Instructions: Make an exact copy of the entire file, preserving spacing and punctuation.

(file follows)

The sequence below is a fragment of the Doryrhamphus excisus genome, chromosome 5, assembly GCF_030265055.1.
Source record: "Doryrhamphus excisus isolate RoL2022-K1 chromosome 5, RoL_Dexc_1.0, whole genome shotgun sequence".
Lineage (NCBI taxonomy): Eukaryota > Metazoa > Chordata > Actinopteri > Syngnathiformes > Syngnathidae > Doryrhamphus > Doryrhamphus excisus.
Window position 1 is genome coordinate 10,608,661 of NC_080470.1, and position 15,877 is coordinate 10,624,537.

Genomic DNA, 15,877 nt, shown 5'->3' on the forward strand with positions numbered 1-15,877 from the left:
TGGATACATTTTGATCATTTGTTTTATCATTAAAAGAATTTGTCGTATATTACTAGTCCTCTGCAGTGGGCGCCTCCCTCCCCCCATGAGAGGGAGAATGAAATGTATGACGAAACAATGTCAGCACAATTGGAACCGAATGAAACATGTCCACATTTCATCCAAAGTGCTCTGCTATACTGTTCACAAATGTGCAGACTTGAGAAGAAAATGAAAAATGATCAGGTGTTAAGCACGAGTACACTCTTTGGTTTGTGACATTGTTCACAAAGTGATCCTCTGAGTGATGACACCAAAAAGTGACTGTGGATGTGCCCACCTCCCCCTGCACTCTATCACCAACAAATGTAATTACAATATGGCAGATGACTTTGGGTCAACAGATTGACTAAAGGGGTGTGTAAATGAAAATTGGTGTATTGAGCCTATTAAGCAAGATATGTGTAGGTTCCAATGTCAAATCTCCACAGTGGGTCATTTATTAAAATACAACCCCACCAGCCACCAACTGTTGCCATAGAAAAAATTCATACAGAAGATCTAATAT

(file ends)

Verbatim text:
The sequence below is a fragment of the Doryrhamphus excisus genome, chromosome 5, assembly GCF_030265055.1.
Source record: "Doryrhamphus excisus isolate RoL2022-K1 chromosome 5, RoL_Dexc_1.0, whole genome shotgun sequence".
Lineage (NCBI taxonomy): Eukaryota > Metazoa > Chordata > Actinopteri > Syngnathiformes > Syngnathidae > Doryrhamphus > Doryrhamphus excisus.
Window position 1 is genome coordinate 10,608,661 of NC_080470.1, and position 15,877 is coordinate 10,624,537.

Genomic DNA, 15,877 nt, shown 5'->3' on the forward strand with positions numbered 1-15,877 from the left:
TGGATACATTTTGATCATTTGTTTTATCATTAAAAGAATTTGTCGTATATTACTAGTCCTCTGCAGTGGGCGCCTCCCTCCCCCCATGAGAGGGAGAATGAAATGTATGACGAAACAATGTCAGCACAATTGGAACCGAATGAAACATGTCCACATTTCATCCAAAGTGCTCTGCTATACTGTTCACAAATGTGCAGACTTGAGAAGAAAATGAAAAATGATCAGGTGTTAAGCACGAGTACACTCTTTGGTTTGTGACATTGTTCACAAAGTGATCCTCTGAGTGATGACACCAAAAAGTGACTGTGGATGTGCCCACCTCCCCCTGCACTCTATCACCAACAAATGTAATTACAATATGGCAGATGACTTTGGGTCAACAGATTGACTAAAGGGGTGTGTAAATGAAAATTGGTGTATTGAGCCTATTAAGCAAGATATGTGTAGGTTCCAATGTCAAATCTCCACAGTGGGTCATTTATTAAAATACAACCCCACCAGCCACCAACTGTTGCCATAGAAAAAATTCATACAGAAGATCTAATAT